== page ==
Monday, April 15, 2013

Mama's Going "Back to Work"

Yes, it's true. Mama's heading "back to work" tomorrow.

More to the point, I'm adding a 20-hour-per-week consulting engagement plus a 6-hour-per-week commute to my already full-time job of mommying, my part-time job of playing keeping house and my other part-time job of freelance writing.

(I didn't mention blogging, though it takes up a lot of time, because I get zero compensation aside from the pure joy of vomiting the contents of my toxic brain into the ether.)

Inquiring minds want to know: How do I feel about going "back to work."

I wrote back in October about how much housework makes me want to scream, whereas childcare has made me unexpectedly happy.

Then yesterday, my friend Rachel at Tao of Poop wrote a post called Unhappy Homemaker, in which she bemoaned the job title of "homemaker" she was forced to write on her tax return (as was I). I was surprised at how many commenters didn't think the "label" was important, when, in fact, the words we use to describe ourselves and our world mean everything.

Hendrik Hertzberg at the New Yorker recently had a great piece on spin called "Senses of Entitlement" in which he says "names make opinions":
Call it what you will—enhanced interrogation or torture, collateral damage or civilian deaths, pro-life or anti-reproductive rights, global warming or climate change, homosexual marriage or marriage equality, assault rifles or “semi-automatic small-calibre sporting rifles with plastic accessories”—it’s all the same, and (excepting torture and warming) it’s all, to some degree, propaganda.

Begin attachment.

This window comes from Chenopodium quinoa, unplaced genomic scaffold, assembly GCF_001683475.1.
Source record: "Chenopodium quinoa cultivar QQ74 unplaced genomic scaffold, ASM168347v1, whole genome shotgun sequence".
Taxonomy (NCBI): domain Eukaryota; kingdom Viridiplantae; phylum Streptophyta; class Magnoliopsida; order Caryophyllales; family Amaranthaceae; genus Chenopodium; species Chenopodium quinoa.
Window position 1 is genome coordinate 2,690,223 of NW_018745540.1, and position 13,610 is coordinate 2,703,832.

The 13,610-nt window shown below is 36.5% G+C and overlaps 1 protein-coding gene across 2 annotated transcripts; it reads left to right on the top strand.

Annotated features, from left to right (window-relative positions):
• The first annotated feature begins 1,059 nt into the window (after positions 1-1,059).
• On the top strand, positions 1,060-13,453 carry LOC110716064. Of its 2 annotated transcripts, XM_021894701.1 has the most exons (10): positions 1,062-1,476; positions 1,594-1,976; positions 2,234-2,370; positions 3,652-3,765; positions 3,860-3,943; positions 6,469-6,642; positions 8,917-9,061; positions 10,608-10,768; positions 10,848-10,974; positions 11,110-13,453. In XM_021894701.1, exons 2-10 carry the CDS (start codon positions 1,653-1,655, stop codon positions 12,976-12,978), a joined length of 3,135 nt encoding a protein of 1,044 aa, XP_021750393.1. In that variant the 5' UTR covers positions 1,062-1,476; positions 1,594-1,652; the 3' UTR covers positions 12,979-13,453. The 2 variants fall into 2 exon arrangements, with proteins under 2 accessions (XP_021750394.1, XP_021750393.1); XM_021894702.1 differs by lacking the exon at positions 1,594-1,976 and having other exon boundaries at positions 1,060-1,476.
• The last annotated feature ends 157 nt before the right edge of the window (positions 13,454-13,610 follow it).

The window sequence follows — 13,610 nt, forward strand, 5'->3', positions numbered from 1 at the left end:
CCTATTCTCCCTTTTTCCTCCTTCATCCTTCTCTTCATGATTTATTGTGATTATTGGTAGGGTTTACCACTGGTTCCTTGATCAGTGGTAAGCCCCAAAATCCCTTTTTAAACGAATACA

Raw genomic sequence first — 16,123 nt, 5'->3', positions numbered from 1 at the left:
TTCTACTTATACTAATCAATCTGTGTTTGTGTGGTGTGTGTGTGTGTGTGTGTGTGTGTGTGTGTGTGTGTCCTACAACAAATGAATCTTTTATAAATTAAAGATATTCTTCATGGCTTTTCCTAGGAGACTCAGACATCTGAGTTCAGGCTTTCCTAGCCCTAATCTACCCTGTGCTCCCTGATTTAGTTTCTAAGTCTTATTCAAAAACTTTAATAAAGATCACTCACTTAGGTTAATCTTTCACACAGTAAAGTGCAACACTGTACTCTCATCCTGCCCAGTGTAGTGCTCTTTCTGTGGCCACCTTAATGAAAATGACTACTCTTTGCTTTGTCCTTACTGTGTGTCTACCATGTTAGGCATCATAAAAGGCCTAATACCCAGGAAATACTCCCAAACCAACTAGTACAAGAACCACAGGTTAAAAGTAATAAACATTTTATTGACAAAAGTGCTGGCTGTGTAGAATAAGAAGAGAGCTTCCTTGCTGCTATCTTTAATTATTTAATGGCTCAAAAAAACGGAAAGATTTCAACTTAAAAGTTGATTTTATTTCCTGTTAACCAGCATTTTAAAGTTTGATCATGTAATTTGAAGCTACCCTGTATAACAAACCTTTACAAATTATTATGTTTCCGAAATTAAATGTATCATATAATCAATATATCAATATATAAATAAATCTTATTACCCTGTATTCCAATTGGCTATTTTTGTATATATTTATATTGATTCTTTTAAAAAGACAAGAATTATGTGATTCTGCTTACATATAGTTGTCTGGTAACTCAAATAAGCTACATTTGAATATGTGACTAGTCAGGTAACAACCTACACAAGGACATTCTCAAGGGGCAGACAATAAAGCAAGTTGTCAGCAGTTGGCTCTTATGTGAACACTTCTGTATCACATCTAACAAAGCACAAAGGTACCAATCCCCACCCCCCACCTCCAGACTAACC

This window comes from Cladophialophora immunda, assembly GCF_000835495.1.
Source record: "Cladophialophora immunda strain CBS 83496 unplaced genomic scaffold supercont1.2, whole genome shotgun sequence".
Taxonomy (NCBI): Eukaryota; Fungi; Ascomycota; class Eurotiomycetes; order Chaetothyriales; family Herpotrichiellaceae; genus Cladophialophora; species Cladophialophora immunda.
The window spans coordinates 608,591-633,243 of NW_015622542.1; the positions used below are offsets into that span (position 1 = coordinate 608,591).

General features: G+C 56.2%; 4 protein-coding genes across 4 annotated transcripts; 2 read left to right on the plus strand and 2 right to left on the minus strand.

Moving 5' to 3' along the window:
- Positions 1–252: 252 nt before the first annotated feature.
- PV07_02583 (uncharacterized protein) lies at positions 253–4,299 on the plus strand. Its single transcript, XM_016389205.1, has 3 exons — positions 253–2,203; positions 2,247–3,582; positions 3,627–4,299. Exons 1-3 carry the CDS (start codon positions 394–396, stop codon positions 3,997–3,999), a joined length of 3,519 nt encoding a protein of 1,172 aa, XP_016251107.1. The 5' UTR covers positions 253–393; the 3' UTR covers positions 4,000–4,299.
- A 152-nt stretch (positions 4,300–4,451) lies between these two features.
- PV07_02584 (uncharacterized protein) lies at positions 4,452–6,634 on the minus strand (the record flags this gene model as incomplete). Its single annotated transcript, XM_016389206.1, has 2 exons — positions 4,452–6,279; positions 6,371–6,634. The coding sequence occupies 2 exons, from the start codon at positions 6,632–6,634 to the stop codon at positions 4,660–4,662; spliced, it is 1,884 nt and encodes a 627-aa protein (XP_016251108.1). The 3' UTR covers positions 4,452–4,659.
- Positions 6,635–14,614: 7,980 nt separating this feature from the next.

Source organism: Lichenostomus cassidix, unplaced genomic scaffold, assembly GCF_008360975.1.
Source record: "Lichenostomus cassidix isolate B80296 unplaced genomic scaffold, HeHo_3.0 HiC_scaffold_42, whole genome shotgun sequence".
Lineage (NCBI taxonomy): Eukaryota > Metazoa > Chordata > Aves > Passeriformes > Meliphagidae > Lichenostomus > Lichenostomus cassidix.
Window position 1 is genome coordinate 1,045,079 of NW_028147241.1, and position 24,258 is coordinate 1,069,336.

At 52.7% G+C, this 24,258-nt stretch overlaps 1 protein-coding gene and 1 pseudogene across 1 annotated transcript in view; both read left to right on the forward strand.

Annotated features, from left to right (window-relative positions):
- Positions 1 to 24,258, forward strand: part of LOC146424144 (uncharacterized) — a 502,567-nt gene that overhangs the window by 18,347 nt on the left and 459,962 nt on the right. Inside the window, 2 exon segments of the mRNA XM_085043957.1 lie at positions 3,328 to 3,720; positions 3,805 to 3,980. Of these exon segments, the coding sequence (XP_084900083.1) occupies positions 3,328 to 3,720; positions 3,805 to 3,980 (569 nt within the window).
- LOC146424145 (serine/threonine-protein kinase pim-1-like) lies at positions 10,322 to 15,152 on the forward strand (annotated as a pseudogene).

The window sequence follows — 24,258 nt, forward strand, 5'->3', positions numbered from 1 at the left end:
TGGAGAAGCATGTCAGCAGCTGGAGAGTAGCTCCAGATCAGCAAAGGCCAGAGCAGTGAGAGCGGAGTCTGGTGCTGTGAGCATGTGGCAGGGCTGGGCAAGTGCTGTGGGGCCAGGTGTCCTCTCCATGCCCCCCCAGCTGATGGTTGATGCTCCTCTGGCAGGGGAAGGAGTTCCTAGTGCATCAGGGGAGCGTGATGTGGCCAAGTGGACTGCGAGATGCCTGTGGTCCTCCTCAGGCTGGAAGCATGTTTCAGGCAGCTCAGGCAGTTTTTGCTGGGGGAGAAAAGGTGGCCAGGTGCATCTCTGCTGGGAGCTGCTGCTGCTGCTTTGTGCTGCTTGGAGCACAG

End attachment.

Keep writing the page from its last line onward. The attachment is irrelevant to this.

Indeed. There is a big difference between "stay-at-home mom" (which, again, is a term I hate) and "housewife" or "homemaker." The latter implies that I'm somehow solely responsible for both the quotidian child-rearing and keeping the house in order, cooking, cleaning, picking up the dry cleaning, doing the food shopping, walking and feeding the dog, doing laundry, taking out the trash and so on.

Well, you know, my husband works all day, so it's the least I can do, right?

Wrong.

Guess what? I work all day, too, raising our son. Outsourcing that care to a babysitter costs me $15 an hour. Because it's WORK. That we, in this country, do not monetarily value the time mothers (and fathers) spend with their children does not make it any less work.

So when Rayne is home, I expect him to do his share of keeping house. Generally I am on plants, laundry, cooking and food shopping duty. He does the trash and recycling, dishes, breakfast, dog and tinkering. (He also kills bugs. I love you, honey!)

As far as I'm concerned, my husband and I make our home together.

To answer the original question, I'm excited to "add to my work." It means I get two days a week separate from my role as mom and wife. It means I get to make a meaningful monetary contribution to our household. It means I get to exercise my brain a little differently. It means I have a reason to wear a suit instead of yoga pants. It means I get to leave Henry with an Italian babysitter.

And it means I don't have to put "homemaker" on next year's tax return.



Image courtesy of Stuart Miles / FreeDigitalPhotos.net